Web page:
Following in the wake of Liverpool’s dramatic 3-3 draw with Everton on Saturday, Reds boss Brendan Rodgers had some harsh words for striker Daniel Sturridge despite the 24-year old stepping off the bench to score the equalizer with less than a minute left in normal time.
Where débutante Jon Flanagan received the gushing praise of the manager, Rodgers was quick to criticize Sturridge’s decision to play the full 90-minutes in an England friendly while carrying an injury. “I am looking at him in training on Friday and he is not right,” simmered Rodgers. “Whose responsibility is that? It is the FA’s and the player’s.” While most of the scorn from the Reds faithful was understandably heaped on Three Lions boss Roy Hodgson for keeping a crocked player on the pitch for so long, Rodgers assertion that the FA and the player himself should have done to more to protect his fitness does strike a very poignant question – that is, unless you ask the player himself.
Large swathes of Liverpool fans have not been shy in showing their indifference – and sometimes downright distaste – for the national team. Despite Sturridge emerging as a Kop hero, the striker has trod a fine line between club and country with past comments being interpreted – and twisted – either way. In September, after being ruled out England’s final World Cup qualifiers due to yet another knock, the striker felt the ire of the England faithful when he told the official website that he’s “more worried about Liverpool” and that “it’s not about playing for England.”
Of course those quotes were taken out of context as the striker was quick to follow up those comments with some sound reasoning, acknowledging that if he doesn’t shine for his club, he won’t even have the chance to play – let alone do well – for his country. While that made perfect sense to those of us without an agenda, his latest comments might swing the pendulum in the other direction.
While many expected the 24-year old to put his head down and get on with it following the bosses’ criticism, many don’t know him too well. “The manager gave me an opportunity and it’s always a pleasure to put the England shirt on” said Sturridge. “Regardless of what condition you’re in, fit or not fit, if you are selected for England you go out there and do your best.” Which, of course, begs the question can you do your best when you’re carrying a long term injury?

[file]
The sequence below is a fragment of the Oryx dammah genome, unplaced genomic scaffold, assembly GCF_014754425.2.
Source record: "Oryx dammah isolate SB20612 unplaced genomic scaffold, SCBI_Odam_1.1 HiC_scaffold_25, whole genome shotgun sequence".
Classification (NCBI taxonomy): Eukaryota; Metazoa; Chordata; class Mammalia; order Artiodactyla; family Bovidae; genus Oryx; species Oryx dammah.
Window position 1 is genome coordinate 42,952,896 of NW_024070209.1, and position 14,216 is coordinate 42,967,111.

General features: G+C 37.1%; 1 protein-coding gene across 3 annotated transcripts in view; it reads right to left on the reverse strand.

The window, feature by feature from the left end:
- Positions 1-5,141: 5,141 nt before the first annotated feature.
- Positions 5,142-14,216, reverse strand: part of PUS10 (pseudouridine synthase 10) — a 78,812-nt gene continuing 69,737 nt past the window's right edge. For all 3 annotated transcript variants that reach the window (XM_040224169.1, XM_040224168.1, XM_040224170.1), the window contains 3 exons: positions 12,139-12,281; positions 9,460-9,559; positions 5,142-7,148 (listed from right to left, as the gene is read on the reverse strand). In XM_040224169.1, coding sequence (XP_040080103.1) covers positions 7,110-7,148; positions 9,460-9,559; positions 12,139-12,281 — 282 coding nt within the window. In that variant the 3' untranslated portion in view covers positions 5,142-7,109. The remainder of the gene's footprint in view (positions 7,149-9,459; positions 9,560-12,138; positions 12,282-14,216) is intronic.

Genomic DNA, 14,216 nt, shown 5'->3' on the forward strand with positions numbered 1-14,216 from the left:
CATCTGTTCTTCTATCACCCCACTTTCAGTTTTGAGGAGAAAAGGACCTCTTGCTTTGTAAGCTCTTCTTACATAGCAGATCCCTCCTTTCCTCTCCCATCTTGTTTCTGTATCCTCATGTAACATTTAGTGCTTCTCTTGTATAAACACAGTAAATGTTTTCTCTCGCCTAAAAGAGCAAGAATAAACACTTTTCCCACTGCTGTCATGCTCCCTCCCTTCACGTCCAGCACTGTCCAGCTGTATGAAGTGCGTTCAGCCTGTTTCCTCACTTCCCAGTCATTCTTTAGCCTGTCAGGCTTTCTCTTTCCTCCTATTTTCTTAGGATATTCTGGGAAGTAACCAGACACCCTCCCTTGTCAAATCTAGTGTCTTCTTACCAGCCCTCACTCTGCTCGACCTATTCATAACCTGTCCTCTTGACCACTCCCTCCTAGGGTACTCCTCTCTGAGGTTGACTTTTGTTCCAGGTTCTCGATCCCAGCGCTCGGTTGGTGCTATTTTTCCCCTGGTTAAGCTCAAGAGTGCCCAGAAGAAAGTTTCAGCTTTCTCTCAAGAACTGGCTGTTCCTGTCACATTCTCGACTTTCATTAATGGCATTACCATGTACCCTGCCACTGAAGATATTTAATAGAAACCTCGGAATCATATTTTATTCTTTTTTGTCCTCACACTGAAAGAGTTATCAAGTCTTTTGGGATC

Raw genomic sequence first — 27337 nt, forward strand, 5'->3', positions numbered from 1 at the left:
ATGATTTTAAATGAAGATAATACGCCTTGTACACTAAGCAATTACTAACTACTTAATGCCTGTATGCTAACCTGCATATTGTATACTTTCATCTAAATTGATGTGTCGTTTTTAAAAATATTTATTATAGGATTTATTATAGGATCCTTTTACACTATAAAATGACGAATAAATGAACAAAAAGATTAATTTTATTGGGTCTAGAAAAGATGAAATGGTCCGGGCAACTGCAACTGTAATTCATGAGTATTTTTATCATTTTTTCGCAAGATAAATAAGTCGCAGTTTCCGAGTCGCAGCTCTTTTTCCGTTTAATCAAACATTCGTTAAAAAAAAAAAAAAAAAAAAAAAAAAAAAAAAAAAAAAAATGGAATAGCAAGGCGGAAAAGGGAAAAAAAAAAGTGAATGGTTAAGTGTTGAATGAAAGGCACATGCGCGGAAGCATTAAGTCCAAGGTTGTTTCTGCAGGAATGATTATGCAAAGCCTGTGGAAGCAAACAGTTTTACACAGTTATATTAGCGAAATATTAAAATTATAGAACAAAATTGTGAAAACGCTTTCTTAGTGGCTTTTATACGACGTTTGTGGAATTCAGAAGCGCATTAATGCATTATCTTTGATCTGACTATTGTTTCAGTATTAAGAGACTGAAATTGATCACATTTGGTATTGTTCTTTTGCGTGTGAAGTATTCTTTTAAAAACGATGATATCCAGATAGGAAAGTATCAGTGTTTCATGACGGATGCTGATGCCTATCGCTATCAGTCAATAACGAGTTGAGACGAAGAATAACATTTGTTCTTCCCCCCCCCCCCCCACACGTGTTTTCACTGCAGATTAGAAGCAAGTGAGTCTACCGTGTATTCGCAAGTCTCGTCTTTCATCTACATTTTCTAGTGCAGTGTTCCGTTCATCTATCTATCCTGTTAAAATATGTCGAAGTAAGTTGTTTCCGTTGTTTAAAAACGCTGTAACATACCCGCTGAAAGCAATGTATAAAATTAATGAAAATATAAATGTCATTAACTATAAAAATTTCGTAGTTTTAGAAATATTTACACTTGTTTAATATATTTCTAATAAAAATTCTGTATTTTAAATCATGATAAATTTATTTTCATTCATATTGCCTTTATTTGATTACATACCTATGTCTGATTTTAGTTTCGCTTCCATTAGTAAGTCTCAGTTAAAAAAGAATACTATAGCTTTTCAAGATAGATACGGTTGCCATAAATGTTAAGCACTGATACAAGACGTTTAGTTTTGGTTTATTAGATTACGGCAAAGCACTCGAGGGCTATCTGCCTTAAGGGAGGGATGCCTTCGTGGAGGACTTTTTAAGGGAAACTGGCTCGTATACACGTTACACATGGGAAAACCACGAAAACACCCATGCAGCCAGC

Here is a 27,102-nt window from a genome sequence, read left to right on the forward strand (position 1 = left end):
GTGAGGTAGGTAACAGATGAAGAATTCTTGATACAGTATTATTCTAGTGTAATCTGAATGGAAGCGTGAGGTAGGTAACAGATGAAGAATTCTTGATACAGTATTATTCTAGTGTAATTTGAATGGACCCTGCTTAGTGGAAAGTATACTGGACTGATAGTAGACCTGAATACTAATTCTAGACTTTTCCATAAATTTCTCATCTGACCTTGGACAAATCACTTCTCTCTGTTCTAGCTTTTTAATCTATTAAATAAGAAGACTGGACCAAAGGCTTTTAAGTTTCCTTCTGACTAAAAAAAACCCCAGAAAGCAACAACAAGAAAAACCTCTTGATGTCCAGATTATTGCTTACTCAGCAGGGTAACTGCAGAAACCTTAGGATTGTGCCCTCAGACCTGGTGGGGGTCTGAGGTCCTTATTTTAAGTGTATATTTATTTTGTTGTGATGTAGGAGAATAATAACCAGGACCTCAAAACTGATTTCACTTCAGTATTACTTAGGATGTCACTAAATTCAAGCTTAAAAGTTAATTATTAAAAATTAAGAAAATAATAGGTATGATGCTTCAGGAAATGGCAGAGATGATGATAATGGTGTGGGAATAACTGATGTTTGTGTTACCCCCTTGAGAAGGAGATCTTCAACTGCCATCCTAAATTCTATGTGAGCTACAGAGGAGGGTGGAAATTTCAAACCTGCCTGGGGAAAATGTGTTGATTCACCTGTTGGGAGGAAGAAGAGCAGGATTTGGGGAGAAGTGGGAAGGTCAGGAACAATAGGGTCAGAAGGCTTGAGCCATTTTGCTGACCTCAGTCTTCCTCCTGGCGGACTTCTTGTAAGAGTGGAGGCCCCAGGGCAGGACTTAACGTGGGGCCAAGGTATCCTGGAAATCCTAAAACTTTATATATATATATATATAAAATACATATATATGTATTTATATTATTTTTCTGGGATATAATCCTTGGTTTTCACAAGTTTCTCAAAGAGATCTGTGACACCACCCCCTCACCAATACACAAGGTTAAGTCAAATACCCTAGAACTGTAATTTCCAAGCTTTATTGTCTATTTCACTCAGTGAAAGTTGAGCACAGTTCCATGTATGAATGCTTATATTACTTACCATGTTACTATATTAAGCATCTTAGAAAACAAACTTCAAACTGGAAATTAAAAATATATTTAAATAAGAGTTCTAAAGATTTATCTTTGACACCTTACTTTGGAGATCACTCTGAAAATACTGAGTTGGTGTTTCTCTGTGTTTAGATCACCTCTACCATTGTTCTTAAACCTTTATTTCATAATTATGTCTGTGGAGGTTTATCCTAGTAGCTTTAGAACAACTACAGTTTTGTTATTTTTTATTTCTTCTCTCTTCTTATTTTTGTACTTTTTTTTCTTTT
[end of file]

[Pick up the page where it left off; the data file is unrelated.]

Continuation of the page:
Both Liverpool and England alike have yet to see a fully fit Sturridge this season and the striker himself goes on to admit that the knock he picked up in the Reds 4-1 win over West Bromwich Albion near the end of October is still troubling him. “I’ve had blood underneath my muscles in my thigh. It’s still there now. When I shoot from long distance I still feel pain but it’s getting better” conceded the 24-year old. A short spell on the bench may cure what ails him – and make him think long and hard before putting his long term fitness in jeopardy again — but in typical fashion, he wants to be back in starting eleven for the weekend.
“I hope I’ll be fit enough to start against Hull next weekend. It would be great to be back in the side” he said, but Brendan Rodgers will have final say on that and despite the Northern Irishman having some time to cool off, he’s still not happy. “If you want to be a champion, if you want to win things, you have to be ready,” said the Reds boss. “I felt Daniel wasn’t ready. The games he has disappointed in have come when he hasn’t trained. That was the call here.”
It’s hard to fault the striker for wanting to compete – too many players these days paint a very generic, apathetic picture of the modern game and the desire shown by players like Sturridge should be applauded. With that being said, running the very real risk of an aggravating an injury in a meaningless friendly amounts to poor decision making on the part of all involved. As faulty as the national set-up is, no one should ever fault a player for wanting to represent their country – but if they’re going to do it for no good reason and jeopardize their long term fitness for both club and country, someone with half a brain needs to step in tell them to sit this one out.
Do you think Sturridge made the right decision to play for England? Or should he have ruled himself out? Does Brendan Rodgers have a point or is he blowing things out of proportion? Let us know in the comments or find us on Facebook and Twitter. We’ll be around…